Shane, you’re bringing it home for me. I gladly voted for Rashida. She has an amazing track record of consistently fighting for the oppressed and underdogs in my community. Moreover, she actually walks the talk. Just last month she came to my local neighborhood association meeting – and was actually kind, personable, listening, and respectful!

    FWIW – I wish I could say the same for respectability of the well known self-identified Christian candidates at my former Metro Detroit address. One male representative who identifies as Christian, introduced me to his wife as his “first wife”! (implying either promiscuity or affair). On another occasion asked, if I was “voting for the man or woman” for president – as if their reproductive organs was what I was electing. ?

  9. Doug Genty

    As one who advocates for refugees, I am delighted that Ms Omar was elected. Her story should offer hope to the hundreds of thousands who feel that their dreams have been extinguished. Traditionally, women have been under represented in congress and it is good to see the pendulum swinging ever so slightly the other way. I would never vote for nor disqualify a candidate based solely on their gender or religion. I hope that both of these women distinguish themselves as great Americans.

  10. Robin Kepler

    I am quite happy to see some diversity and equality in the government.

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  12. Glenn Rodriguez

    Very gratifying to see they came with political experience. Love it. As we say – its not their first rodeo. They know what they have gotten themselves into and we must pray that our national motto = In God We Trust = leads the way.

  13. Caprice

    I’m so excited for these women to be elected and to represent two severely underrepresented groups in our government—women and religious minorities. I’m also excited that they look very different for each other, which will hopefully help educate the public more that Muslims are not a homogeneous group!

  14. Fred Baker

    Someone elected to public office who pledges alliegence to the American flag, stands for our national anthem, swears to uphold the US Constitution and doesn’t defraud her constituents, doesn’t steal from taxpayers or play favorites legislatively; who is willing to protect the innocent, secure our borders and reduce spending at every opportunity is a good Representtive in my book. Unfortunately, in any election, half or more of the candidates fail to meet my standard on any number of these requirements regardless of gender, religion, ethnicity, education or background.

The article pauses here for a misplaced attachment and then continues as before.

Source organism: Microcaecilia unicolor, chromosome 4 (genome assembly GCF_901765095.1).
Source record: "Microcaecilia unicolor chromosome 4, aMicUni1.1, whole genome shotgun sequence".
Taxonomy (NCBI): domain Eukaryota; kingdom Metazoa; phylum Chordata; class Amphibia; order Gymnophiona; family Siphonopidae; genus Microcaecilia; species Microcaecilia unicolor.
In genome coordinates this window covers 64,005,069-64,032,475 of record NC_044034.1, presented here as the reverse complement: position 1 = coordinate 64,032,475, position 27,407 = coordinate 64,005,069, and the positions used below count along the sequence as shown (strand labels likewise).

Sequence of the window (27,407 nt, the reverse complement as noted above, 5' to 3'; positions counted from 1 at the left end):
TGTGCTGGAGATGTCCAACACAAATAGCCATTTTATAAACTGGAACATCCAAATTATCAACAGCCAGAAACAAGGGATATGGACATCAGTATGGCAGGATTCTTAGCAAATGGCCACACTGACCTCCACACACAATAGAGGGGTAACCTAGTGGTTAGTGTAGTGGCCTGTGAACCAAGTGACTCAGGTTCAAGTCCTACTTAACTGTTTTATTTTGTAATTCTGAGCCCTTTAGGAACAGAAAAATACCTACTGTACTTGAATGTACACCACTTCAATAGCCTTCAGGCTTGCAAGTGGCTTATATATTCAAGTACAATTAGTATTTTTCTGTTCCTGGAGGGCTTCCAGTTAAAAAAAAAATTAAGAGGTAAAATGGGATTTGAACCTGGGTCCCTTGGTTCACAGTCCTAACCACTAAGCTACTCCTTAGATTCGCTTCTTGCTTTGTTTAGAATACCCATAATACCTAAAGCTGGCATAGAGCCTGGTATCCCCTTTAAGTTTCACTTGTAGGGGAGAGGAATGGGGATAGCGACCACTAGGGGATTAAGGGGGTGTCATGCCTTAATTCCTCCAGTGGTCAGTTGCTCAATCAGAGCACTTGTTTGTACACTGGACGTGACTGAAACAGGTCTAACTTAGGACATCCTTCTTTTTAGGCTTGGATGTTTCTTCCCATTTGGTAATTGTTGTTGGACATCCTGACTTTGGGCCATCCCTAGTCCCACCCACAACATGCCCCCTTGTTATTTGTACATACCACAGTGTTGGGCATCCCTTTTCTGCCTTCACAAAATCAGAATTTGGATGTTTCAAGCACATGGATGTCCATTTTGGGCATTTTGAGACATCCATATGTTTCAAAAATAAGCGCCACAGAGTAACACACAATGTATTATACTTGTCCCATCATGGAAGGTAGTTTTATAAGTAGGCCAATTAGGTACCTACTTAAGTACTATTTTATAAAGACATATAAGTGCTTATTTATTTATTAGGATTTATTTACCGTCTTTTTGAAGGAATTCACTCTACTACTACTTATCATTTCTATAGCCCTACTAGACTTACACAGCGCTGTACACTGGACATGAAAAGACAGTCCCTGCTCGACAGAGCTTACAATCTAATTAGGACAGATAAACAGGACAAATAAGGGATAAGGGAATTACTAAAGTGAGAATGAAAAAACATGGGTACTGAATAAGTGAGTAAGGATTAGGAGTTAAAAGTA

I would vote for a Muslim woman who met these fundamentals of American nationalism.

  15. Mary K

    Shane, I have hesitated to reply to this as I did not want to give a knee jerk reaction.

    I am agreeing with the previous poster who said, “There seems to be support for them because they are women and Muslims. We are not electing ‘gender like mine’ nor ‘how cool they are Muslim.” ” When I vote, I try to vote for those candidates who most hold to God’s principles.

    My first reaction was to the term “Palestinian”. There is not now nor has there ever been a state/nation of Palestine. (I could expound further but time and space do not allow.) I understand the term is widely misused but it still bothers me. It bothered me even more when Ms Tlaib wrapped in the “Palestinian” flag at her victory party. Nor is she a supporter of Israel. Her tone changed to the point that even J Street removed their endorsement of her during her campaign. She supports the deconstruction of the state of Israel …. Never mind that she also supports Medicare for all and $15 minimum wage. 😉

    Ms Omar supports BDS. (Boycott, divest, and sanction re:Israel and the West Bank) During her campaign she said she did not but since being elected she has stated she does. Also in 2017, as a legislator in her state, she argued in favor of FGM (female genital mutilation).

    Since neither is a friend of Israel …. and God is not done with Israel … and other troubling positions my response is, “No, I am not happy to see them in the house.”

    Have a blessed day! May you see God’s fingerprints in it. …. and do something fun!
    REJOICE! =)